Dr Matt Taylor, Imperial alumnus and European Space Agency Project Scientist, discusses his experience of guiding the Rosetta spacecraft to comet 67P.
If, like many people, you’ve been captivated by the landmark story of the first spacecraft to land on a comet, then Imperial alumnus Dr Matt Taylor (PhD Space Plasma Physics, 2000) may be a familiar face.
Matt’s charismatic interviews were a highlight of the live feeds from mission control during the anxious wait for Philae to touch down on the comet 67P/Churyumov-Gerasimenko as part of the Rosetta mission led by the European Space Agency (ESA). He also featured in the BBC’s Rosetta: a Sky at Night Special alongside fellow Imperial alumnus Maggie Aderin-Pocock (BSc Physics 1990, PhD Mechanical Engineering 1993) and in countless newspapers and magazine articles, translating complicated aspects of the mission into layman’s terms.
As Project Scientist for the Rosetta mission, Matt works as the interface between the dispersed international community of scientists responsible for the experiments on the mission and the ESA mission operation team. He is there, he says, “to ensure the science we want to do is done to the best of the capabilities of all entities involved.”
It’s amazing to be able to light up people’s eyes when you tell them what we can do in space and why. It reminds you that actually science is that cool.
– Dr Matt Taylor
ESA Project Scientist
Reflecting on the challenges of working on a project spanning more than a decade, Matt says focusing on the high level goals of the mission helps to keep him motivated - not to mention the buzz he gets from sharing the excitement of his work through media appearances and outreach activities.
“It’s amazing to be able to light up people’s eyes when you tell them what we can do in space and why. It reminds you that actually science is that cool,” Matt says.
“This kind of thing offsets the day-to-day business of negotiating ground station time, report writing, facilitating interactions between instrument teams, science observation conflict resolution, organising team science publications in journals and so on.”
Although the excitement of the landing has abated, the Rosetta project has in many ways only just begun, says Matt, as he talks about the start of the science phase of the mission: “We are full throttle in characterising the comet. It is mind blowing that we will be able to track changes in the physical appearance of the comet. Watch it change before our eyes. Next summer the comet reaches perihelion, its closest approach to the sun, and that's when the action will really kick off with 100kgs of material being spat out per second from the comet. It’s going to be a bumpy but exhilarating ride.”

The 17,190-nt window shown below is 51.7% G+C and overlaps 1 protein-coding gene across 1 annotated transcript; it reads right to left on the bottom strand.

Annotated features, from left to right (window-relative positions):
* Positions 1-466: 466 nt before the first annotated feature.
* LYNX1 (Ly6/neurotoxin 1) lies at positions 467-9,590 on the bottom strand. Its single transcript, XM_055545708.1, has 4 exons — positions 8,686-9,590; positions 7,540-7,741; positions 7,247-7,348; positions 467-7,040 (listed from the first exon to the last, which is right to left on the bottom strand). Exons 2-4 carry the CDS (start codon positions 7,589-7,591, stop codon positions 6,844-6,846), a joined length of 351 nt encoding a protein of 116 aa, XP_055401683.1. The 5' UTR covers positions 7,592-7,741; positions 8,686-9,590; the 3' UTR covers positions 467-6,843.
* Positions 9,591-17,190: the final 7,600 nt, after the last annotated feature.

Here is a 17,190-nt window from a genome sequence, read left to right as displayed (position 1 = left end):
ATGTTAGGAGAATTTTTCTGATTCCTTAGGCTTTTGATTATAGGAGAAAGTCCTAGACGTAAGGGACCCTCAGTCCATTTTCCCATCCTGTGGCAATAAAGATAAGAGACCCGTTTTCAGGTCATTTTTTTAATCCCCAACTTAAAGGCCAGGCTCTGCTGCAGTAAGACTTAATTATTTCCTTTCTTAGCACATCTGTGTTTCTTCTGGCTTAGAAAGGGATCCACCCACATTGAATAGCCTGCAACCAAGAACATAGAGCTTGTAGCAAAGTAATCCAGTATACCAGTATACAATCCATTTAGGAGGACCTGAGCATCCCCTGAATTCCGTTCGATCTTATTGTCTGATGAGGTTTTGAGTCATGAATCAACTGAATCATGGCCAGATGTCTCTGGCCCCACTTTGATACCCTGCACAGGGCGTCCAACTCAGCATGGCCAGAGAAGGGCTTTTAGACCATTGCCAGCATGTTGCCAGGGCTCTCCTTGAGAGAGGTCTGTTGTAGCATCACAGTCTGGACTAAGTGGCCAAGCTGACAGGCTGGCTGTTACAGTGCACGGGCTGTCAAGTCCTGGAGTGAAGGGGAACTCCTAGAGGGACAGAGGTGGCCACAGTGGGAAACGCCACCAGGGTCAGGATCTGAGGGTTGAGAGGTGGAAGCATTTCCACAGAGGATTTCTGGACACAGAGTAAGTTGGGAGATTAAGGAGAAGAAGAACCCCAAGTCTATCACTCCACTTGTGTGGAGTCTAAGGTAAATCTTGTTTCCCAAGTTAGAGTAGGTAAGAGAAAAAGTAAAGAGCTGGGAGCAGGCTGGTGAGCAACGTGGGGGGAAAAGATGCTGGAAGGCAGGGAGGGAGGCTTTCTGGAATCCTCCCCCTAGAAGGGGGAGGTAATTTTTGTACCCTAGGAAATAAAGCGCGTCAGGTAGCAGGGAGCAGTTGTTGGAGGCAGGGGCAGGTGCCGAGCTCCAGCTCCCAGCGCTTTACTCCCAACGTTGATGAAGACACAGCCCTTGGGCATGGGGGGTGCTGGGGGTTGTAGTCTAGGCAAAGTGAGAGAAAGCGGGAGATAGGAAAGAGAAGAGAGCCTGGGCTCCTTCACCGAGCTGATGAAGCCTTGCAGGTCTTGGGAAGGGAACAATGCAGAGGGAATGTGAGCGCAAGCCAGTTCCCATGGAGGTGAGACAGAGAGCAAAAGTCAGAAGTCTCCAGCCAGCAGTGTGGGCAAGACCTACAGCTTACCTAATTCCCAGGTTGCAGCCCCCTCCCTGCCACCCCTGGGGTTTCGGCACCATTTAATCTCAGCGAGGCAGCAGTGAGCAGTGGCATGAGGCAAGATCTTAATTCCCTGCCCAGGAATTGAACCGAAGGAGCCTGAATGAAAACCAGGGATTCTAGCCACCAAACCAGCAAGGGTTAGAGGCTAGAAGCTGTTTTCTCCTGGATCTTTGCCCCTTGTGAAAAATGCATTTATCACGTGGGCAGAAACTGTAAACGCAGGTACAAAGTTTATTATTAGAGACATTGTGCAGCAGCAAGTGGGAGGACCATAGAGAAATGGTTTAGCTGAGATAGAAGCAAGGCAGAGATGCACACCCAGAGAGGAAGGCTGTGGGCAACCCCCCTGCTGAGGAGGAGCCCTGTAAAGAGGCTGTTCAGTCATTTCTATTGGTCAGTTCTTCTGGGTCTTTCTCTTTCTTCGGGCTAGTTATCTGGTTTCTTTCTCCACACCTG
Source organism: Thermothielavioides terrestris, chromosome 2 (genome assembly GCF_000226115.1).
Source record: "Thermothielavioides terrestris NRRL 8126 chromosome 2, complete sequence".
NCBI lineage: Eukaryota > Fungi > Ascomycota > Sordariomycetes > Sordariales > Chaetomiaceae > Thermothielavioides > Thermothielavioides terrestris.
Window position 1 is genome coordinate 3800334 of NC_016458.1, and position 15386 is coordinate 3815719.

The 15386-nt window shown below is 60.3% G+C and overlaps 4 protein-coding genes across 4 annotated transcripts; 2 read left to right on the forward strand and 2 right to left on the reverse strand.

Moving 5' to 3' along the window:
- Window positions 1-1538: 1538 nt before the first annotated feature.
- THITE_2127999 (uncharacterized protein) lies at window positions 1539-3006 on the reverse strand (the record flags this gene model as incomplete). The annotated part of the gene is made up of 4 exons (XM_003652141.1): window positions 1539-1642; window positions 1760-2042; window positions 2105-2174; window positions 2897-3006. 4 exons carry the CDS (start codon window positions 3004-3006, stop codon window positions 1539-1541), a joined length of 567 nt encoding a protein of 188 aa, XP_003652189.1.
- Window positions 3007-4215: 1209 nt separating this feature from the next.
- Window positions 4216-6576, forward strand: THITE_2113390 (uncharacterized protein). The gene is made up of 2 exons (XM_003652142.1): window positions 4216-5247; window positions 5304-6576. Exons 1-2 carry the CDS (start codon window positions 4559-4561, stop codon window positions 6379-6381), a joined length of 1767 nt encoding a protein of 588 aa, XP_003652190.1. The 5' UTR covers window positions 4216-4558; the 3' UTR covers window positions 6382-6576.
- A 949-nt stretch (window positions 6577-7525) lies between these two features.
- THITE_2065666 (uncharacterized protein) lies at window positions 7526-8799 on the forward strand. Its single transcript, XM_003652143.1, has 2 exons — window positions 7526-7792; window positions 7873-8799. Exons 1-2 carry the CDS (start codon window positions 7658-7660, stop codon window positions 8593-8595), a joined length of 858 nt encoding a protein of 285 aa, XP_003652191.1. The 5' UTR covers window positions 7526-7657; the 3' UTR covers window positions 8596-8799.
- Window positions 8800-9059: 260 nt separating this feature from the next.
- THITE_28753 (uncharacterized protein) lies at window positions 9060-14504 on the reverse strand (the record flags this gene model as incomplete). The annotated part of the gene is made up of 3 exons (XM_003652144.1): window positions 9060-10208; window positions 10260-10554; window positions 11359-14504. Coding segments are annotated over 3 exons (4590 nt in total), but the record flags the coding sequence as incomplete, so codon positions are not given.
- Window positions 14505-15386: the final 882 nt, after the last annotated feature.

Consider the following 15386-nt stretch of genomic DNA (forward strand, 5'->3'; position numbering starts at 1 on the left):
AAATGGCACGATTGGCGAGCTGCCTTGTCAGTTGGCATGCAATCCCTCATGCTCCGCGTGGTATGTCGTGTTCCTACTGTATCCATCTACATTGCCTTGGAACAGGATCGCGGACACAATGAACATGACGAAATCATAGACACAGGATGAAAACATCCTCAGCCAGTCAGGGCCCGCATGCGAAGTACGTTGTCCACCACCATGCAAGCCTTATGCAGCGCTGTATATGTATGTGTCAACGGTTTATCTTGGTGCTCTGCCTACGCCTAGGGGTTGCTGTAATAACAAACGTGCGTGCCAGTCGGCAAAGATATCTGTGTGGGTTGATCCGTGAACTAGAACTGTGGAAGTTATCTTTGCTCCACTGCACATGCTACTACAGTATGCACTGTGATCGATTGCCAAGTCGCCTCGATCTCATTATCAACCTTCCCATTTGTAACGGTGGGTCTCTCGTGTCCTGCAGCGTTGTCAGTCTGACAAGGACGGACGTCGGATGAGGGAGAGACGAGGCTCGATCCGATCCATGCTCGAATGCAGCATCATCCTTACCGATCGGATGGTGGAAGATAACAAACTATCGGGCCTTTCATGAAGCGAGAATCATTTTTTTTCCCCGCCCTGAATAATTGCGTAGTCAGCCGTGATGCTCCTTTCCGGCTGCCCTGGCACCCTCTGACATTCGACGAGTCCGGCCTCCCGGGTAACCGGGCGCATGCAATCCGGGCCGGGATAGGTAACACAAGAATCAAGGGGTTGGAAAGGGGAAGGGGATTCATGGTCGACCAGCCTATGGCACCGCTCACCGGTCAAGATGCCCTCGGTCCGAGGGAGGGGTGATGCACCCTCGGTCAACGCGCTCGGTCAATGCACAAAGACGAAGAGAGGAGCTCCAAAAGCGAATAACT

The Imperial involvement continues too, and Matt is in frequent contact with Imperial scientists involved in the mission. This includes Dr Chris Carr, Principle Investigator of the Plasma Interface Unit on Rosetta, who is based in the College’s Department of Physics.
It was the strength and reputation of the Space and Atmospheric Physics (SPAT) group that convinced Matt that Imperial was the best place to complete his PhD in Space Plasma Physics: “I remember at my interview when asked why I wanted to do a PhD, I simply pointed at the interviewers, Professor Peter Cargill, Professor Michelle Dougherty and Dr Robert Forsyth and said ‘I want to do what you do. I want to be a scientist; I want to do science!’ Peter ended up being my supervisor - I was his first student. He quickly refined his selection criteria and his subsequent students were excellent!”
When asked why I wanted to do a PhD, I simply pointed at the interviewers, and said ‘I want to do what you do. I want to be a scientist; I want to do science!’
– Dr Matt Taylor
ESA Project Scientist
Matt describes the SPAT group as a world leader in its field, and credits his interactions with the scientists there for teaching him “how to actually do research”. Imperial, he says, is where he worked out how to get on with things, to be himself and to find encouragement and support from mentors and peers in the group. “This is part and parcel of PhD life,” he comments. “Imperial also taught me how cool space plasma physics is and that magnetic fields are more than just wiggly lines. Just ask the magnetometer teams in SPAT.”
It was here that he also started to learn the importance of collaboration, while working on a model that was to be applicable to the ESA Cluster mission, which investigates the Earth's magnetic environment and its interaction with the solar wind. Following a number of post-doctoral positions in the UK and the US, Matt gained a position in ESA working on the Cluster mission, eventually ending up as Project Scientist of that mission for a number of years. “For me the Project Scientist role, which I still perform, is primarily about collaborating (or driving collaboration) and ultimately facilitating science,” he said. “So I may not have become a scientist at the level of my PhD interviewers, but I have gotten to a position where I help scientists do their science, which is a great feeling.”
And what’s next for Matt? “I’m not sure. I still have lots to do on Rosetta - that will keep me very busy for a good few years. After that, maybe I can put my feet up for a couple of weeks, but I doubt it. I may get involved in the next set of M class mission proposals, maybe I’ll dabble in the JUICE mission, which will explore Jupiter and its icy moons. Let’s see what happens, but for now, it's all about Rosetta.”
Photo credits: ESA/J.Mai, ESA/C.Carreau.
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